Then onto the audio tours of the cell blocks, which portrays day-to-day life in the prison along with the privileges (books, mail, outdoor time, chances to work in various prison jobs, etc.) which inmates could earn with good behavior. It points out the cells of and discusses the history of particularly notorious inmates, shows some that were furnished with prisoner items and one with a replica of a paper mache head (with hair from the prison barber shop) used to deceive guards during the prison’s most famous escape (see below).

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It tours and explains activities that took place in some of the more important common areas, including the library, the gun gallery (which was once taken over by prisoners and resulting in a U.S. Marine siege), the administration room and especially the dining room, which was the most dangerous spot in the entire prison (hundreds of inmates armed with forks and knives).

Then to the feared “D Block” where troublesome inmates had to endure weeks of solitary confinement and in some cases, sensory deprivation in dark, damp cells. And finally to the prison hospital, with some of its original furnishings (including beds, doctor instruments and an early X-ray machine) and the “Bug Rooms” in which mentally unstable inmates were held for observation. And of course, to the psychiatric ward cell of psychopath killer Robert Stroud (nick-named “Birdman” for his work with birds in his former prison, Leavenworth, albeit not while he was at Alcatraz).

Although we had been through all this before, it was still very interesting.

Escaping Alcatraz

Finally, we did something we had not previously done on the island—participate in a ranger-led guided walking tour. Our tour took us around to the sites and provided detailed description of some of the 14 attempted escapes from an island that had been thought to be escape-proof.

These ranged from a simplistic and fatal effort of one inmate to scale a fence in broad day, in direct sight of four guards (one of whom shot him after he ignored two warning shots), to the elaborate 1962 plot in which four inmates spent months using spoon handles to dig through the concrete around their cell’s air ducts, studied the timing of the tides, stole raincoats from the laundry to make floatation devices and took hair from the barbershop to mount on paper mache heads. When the agreed upon night arrived, three of the men (the fourth was unable to fit through the hole) waited till dark, set dummies in their beds to fool guards, exited their cells and climbed up the pipes to the roof and made their way into the water.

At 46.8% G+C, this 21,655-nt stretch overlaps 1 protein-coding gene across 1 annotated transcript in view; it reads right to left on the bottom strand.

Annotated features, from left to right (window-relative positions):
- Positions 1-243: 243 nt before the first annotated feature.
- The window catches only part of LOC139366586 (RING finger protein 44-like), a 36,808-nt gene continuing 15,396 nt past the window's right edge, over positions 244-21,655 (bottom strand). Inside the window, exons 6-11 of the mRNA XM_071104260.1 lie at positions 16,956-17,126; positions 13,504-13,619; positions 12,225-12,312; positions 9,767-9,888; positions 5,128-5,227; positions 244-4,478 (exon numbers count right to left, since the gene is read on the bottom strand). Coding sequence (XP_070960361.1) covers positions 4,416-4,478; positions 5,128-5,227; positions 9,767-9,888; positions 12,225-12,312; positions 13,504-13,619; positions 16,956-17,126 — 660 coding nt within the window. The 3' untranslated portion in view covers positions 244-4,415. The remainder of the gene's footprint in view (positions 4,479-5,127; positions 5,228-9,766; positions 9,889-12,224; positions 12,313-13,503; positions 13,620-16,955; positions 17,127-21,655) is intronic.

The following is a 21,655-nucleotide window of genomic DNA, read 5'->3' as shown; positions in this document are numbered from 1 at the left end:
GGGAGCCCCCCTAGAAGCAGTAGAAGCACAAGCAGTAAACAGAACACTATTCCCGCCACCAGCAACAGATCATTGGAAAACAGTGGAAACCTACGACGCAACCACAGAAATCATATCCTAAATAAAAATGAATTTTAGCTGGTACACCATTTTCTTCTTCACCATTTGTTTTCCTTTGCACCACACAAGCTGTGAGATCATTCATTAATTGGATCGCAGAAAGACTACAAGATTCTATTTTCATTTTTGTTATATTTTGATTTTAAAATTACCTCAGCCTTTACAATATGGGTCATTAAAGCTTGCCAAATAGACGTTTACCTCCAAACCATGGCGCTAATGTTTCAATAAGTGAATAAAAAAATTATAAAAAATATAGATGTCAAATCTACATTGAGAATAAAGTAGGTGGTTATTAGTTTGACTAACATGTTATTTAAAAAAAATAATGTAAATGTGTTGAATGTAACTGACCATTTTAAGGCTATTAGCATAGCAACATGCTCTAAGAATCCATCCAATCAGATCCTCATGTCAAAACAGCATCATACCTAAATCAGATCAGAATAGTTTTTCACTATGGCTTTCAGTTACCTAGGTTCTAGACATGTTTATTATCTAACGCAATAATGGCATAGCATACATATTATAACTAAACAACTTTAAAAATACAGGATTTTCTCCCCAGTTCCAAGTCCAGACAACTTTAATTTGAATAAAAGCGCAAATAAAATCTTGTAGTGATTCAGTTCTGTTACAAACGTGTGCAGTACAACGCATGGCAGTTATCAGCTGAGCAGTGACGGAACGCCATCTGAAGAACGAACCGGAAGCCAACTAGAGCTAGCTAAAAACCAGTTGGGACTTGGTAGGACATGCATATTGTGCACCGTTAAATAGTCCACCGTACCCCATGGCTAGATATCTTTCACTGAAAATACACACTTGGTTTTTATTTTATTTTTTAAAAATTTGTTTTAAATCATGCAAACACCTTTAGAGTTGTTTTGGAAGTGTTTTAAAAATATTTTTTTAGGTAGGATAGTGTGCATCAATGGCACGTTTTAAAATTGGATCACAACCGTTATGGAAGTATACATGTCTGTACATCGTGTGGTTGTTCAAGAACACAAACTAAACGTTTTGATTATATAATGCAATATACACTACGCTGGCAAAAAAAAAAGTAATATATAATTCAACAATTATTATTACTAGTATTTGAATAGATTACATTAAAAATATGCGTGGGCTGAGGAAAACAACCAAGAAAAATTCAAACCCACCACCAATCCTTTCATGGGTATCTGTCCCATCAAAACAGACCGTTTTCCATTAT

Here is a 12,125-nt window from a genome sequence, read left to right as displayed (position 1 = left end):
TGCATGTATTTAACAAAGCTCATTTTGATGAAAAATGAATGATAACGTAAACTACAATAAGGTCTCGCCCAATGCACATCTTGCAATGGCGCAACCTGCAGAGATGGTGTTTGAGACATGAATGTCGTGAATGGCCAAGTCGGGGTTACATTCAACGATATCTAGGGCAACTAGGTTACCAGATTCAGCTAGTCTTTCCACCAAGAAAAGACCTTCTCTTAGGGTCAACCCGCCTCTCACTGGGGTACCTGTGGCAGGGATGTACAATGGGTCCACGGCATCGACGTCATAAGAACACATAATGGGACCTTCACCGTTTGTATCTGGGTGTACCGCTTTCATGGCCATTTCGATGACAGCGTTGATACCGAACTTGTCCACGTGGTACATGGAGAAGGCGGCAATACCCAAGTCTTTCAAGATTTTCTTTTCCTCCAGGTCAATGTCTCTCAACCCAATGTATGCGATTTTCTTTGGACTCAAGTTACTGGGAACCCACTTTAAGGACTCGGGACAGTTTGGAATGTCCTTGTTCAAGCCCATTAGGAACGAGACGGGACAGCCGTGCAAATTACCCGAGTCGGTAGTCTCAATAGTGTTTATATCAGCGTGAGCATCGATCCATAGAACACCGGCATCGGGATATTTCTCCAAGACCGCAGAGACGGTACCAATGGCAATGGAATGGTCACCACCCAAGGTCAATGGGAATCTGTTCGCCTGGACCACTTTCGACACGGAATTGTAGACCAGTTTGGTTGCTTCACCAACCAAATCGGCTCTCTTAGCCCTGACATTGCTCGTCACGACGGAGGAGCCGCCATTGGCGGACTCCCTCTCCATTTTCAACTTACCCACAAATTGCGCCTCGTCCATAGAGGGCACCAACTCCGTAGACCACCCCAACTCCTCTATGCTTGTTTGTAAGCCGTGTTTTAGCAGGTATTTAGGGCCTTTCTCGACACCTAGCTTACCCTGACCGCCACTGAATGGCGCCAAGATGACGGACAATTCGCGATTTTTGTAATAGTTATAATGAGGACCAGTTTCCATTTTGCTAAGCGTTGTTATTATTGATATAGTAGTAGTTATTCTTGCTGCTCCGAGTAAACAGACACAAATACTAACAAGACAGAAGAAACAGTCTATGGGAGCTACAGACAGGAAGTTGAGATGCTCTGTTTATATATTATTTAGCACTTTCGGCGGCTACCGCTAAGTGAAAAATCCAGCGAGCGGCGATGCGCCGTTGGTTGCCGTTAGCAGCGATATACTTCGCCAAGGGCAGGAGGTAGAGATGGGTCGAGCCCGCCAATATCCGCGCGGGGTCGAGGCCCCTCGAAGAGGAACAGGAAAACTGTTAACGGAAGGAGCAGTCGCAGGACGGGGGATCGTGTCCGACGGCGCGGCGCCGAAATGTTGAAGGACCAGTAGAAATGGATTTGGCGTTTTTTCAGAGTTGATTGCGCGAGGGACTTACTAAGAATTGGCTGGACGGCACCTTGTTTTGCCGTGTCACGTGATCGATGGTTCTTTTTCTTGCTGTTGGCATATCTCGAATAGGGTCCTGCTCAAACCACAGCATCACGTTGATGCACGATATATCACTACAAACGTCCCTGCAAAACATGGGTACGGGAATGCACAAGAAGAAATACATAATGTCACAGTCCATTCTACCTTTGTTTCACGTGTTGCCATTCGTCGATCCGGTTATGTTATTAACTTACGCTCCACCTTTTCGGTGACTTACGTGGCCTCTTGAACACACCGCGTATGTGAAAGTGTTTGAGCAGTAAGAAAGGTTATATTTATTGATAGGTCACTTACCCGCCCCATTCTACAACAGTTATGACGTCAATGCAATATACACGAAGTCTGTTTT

Although this is the last thing known with certainty, a car was stolen in Sausalito that same night and months later, the warden received a postcards with signatures that matched records of the men, from Seattle. Did they really escape? Was the card really from them? Nobody really knows. They do, however, remain on wanted lists and will continue to be listed as wanted until 2061—99 years after the date of the escape.

Other inmates, however, are confirmed to have escaped the island, if not captivity. One from a 1950s’ attempt was captured clinging to a rock just off Alcatraz and his partner was found drown in the bay. Then, in 1962, another, in the last attempt before the prison was closed in 1963, managed to reach shore just before being washed out to sea beneath the Golden Gate Bridge. By that time, however, his clothes had been ripped off and he passed out naked, on the shore. He was found, taken to a hospital, and once his identity was confirmed, returned to Alcatraz.

A fascinating tour. And, as a side benefit, we saw various views from the island’s and many of the lovely plots that have been planted with ice plants and other vegetation, much of which blooms into vivid colors in the spring.

Although the Ai exhibit was somewhat disappointing after his Brooklyn exhibition, it was certainly worth seeing. The return to the prison, and especially the escape tour, were icing atop Ai’s artistic protest cake.